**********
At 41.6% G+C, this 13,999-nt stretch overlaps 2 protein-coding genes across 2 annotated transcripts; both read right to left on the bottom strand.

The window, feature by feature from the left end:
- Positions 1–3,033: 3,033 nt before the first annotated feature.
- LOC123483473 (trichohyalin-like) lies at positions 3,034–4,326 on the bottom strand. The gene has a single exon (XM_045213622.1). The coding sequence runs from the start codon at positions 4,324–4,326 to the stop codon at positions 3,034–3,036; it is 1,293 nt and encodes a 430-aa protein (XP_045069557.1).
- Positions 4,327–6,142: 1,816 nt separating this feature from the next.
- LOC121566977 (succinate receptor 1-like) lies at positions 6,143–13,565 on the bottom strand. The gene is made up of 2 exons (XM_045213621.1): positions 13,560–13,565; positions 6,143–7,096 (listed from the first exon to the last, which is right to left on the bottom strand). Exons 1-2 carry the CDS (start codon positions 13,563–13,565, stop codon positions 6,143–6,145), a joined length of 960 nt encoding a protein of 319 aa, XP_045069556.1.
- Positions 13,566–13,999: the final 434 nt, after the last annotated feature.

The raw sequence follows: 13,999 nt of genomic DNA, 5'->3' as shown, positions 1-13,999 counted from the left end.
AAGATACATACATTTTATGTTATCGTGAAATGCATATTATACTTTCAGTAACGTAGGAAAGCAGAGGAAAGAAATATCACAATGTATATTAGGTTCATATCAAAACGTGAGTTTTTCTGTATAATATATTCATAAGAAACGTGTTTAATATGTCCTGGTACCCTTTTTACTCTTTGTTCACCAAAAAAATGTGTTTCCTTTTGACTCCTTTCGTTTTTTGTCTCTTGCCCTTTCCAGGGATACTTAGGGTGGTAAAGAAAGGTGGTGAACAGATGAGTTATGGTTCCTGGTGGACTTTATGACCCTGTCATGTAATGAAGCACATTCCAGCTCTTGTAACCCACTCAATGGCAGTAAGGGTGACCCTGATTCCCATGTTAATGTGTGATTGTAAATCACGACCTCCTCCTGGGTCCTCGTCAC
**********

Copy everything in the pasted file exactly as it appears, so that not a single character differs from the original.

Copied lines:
At 41.6% G+C, this 13,999-nt stretch overlaps 2 protein-coding genes across 2 annotated transcripts; both read right to left on the bottom strand.

The window, feature by feature from the left end:
- Positions 1–3,033: 3,033 nt before the first annotated feature.
- LOC123483473 (trichohyalin-like) lies at positions 3,034–4,326 on the bottom strand. The gene has a single exon (XM_045213622.1). The coding sequence runs from the start codon at positions 4,324–4,326 to the stop codon at positions 3,034–3,036; it is 1,293 nt and encodes a 430-aa protein (XP_045069557.1).
- Positions 4,327–6,142: 1,816 nt separating this feature from the next.
- LOC121566977 (succinate receptor 1-like) lies at positions 6,143–13,565 on the bottom strand. The gene is made up of 2 exons (XM_045213621.1): positions 13,560–13,565; positions 6,143–7,096 (listed from the first exon to the last, which is right to left on the bottom strand). Exons 1-2 carry the CDS (start codon positions 13,563–13,565, stop codon positions 6,143–6,145), a joined length of 960 nt encoding a protein of 319 aa, XP_045069556.1.
- Positions 13,566–13,999: the final 434 nt, after the last annotated feature.

The raw sequence follows: 13,999 nt of genomic DNA, 5'->3' as shown, positions 1-13,999 counted from the left end.
AAGATACATACATTTTATGTTATCGTGAAATGCATATTATACTTTCAGTAACGTAGGAAAGCAGAGGAAAGAAATATCACAATGTATATTAGGTTCATATCAAAACGTGAGTTTTTCTGTATAATATATTCATAAGAAACGTGTTTAATATGTCCTGGTACCCTTTTTACTCTTTGTTCACCAAAAAAATGTGTTTCCTTTTGACTCCTTTCGTTTTTTGTCTCTTGCCCTTTCCAGGGATACTTAGGGTGGTAAAGAAAGGTGGTGAACAGATGAGTTATGGTTCCTGGTGGACTTTATGACCCTGTCATGTAATGAAGCACATTCCAGCTCTTGTAACCCACTCAATGGCAGTAAGGGTGACCCTGATTCCCATGTTAATGTGTGATTGTAAATCACGACCTCCTCCTGGGTCCTCGTCAC